When it comes to manufacturing and quality control, accurate and reliable measurements are crucial. However, measuring systems can sometimes introduce variations and inconsistencies that can affect the product’s quality. This is where Gage Repeatability and Reproducibility (GR&R) comes into play. GR&R actively assesses the variation that the measurement system itself contributes. By understanding the types of variations and estimating the total measurement variation, manufacturers can make informed decisions about the reliability and accuracy of their measurement systems. In this blog post, we will delve into the world of GR&R, explore its types, and provide insights on estimating total measurement variation to ensure quality control in your manufacturing processes.
Measurement System Analysis (MSA) serves as a tool to examine the variability in various types of inspection, measurement, and testing equipment. This system is employed to evaluate the effectiveness and quality of the measurement process.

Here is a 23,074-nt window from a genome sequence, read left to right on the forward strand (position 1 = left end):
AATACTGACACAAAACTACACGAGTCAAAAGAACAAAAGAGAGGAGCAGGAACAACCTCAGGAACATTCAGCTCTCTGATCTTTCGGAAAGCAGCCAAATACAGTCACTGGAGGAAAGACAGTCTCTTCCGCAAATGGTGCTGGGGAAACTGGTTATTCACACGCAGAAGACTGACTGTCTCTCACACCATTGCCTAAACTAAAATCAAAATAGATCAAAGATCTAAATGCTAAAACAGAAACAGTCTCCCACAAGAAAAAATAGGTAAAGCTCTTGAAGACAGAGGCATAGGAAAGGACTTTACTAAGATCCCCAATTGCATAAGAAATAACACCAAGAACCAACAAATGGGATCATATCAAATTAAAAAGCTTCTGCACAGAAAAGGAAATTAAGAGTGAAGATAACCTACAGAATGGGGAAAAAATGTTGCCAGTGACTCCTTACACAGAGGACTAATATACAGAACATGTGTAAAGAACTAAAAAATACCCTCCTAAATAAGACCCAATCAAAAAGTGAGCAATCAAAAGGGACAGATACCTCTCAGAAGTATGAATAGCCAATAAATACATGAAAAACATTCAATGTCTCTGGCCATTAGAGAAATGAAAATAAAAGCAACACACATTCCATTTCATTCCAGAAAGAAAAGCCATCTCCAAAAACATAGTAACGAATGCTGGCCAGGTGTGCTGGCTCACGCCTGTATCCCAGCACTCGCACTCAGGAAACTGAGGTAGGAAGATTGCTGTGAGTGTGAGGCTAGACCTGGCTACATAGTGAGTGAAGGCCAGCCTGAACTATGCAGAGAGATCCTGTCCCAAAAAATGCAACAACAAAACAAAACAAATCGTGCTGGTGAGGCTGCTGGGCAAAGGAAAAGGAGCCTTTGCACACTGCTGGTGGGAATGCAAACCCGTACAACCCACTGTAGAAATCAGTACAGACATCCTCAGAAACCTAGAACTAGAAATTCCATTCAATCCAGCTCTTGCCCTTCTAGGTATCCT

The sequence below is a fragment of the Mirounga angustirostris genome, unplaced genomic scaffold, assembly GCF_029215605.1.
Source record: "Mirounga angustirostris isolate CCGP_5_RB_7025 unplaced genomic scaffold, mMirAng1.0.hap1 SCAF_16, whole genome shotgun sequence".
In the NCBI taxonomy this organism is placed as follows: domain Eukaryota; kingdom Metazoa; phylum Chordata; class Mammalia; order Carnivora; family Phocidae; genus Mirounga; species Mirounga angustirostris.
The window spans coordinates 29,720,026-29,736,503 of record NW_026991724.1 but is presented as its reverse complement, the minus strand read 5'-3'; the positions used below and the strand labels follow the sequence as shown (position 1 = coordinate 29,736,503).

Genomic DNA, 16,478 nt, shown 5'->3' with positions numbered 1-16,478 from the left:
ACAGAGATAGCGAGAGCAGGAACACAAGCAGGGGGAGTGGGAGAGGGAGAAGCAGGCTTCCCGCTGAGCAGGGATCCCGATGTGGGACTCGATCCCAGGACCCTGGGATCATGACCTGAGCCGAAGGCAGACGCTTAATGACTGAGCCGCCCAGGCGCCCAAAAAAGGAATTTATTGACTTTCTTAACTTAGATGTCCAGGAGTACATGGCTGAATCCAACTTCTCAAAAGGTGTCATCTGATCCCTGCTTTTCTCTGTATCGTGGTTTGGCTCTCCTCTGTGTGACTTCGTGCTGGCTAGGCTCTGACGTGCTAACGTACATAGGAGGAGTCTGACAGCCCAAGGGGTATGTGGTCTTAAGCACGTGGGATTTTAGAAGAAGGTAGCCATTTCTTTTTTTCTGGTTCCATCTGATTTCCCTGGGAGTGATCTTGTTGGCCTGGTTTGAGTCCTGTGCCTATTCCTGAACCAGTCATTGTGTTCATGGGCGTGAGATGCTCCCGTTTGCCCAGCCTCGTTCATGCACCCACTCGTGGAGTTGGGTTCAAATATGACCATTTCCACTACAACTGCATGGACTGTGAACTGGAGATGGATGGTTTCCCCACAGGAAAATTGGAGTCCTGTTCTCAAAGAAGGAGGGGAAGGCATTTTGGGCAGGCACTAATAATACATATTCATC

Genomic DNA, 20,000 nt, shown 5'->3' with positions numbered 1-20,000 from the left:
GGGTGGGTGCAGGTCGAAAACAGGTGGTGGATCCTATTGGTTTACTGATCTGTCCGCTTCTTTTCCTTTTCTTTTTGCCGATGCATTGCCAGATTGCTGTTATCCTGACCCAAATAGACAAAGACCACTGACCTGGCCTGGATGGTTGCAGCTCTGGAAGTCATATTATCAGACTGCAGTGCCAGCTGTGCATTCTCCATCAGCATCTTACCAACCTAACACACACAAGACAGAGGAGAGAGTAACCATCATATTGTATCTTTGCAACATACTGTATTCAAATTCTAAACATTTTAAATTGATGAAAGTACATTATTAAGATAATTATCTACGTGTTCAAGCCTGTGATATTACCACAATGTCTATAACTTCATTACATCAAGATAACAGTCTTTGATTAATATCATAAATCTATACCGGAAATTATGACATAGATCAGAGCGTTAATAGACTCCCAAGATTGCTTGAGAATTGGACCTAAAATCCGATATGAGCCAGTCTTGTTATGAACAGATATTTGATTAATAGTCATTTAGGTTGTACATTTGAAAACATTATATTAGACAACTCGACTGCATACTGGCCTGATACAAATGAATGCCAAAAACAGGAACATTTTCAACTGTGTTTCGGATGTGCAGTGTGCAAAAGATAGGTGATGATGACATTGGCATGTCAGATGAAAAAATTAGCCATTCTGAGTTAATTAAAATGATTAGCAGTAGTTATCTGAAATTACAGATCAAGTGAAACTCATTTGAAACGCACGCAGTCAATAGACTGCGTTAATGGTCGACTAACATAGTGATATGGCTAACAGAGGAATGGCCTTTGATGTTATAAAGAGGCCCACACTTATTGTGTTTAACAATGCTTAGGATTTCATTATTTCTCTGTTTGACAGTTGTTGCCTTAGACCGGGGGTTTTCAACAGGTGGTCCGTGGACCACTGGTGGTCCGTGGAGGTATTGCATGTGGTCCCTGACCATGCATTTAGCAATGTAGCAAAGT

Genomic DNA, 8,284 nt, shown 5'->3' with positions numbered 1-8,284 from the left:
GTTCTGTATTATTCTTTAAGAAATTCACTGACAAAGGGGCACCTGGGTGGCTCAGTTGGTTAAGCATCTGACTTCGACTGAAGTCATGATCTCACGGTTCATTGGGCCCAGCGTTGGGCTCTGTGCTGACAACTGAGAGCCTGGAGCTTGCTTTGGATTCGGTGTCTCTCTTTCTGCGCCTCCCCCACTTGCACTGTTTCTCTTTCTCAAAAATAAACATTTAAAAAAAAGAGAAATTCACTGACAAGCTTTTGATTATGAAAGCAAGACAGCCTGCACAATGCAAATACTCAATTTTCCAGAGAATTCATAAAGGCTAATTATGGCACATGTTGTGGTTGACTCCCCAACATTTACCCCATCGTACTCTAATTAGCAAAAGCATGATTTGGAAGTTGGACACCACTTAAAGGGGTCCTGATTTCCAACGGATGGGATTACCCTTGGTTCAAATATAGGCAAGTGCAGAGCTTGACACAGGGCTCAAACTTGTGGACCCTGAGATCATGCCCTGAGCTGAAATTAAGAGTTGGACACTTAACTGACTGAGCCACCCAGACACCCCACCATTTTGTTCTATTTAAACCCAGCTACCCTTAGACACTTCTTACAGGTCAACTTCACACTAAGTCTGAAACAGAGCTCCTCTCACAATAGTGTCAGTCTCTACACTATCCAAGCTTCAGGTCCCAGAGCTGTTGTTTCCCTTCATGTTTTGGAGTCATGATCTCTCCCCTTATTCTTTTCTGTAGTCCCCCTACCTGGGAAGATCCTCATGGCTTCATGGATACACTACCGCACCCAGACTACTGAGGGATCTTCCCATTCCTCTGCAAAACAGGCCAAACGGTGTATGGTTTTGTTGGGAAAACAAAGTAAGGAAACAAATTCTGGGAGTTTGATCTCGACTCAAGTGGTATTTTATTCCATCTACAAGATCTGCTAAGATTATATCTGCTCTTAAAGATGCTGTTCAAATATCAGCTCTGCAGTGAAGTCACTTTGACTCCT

Gage Repeatability and Reproducibility (GR&R)
A gage refers to a measurement tool, ranging from simple devices like calipers and rulers to more intricate machinery or even software applications.GR&R is a methodology used to evaluate the variation in measurement data caused by the measurement system. The two critical components of measurement variation are repeatability, from equipment variance, and reproducibility, arising from inspector or operator differences. GR&R reveals:
1. The level of measurement system variation relative to process variability.
2. Operators influence the extent of variation in the measurement system.
3. The measurement system’s ability to differentiate between diverse parts.
GR&R systematically evaluates instrument’s accuracy, ensuring the repeatability and reproducibility of measurements. This involves conducting a series of measurements to verify consistent outputs for a given input under the same operational conditions over a specified duration.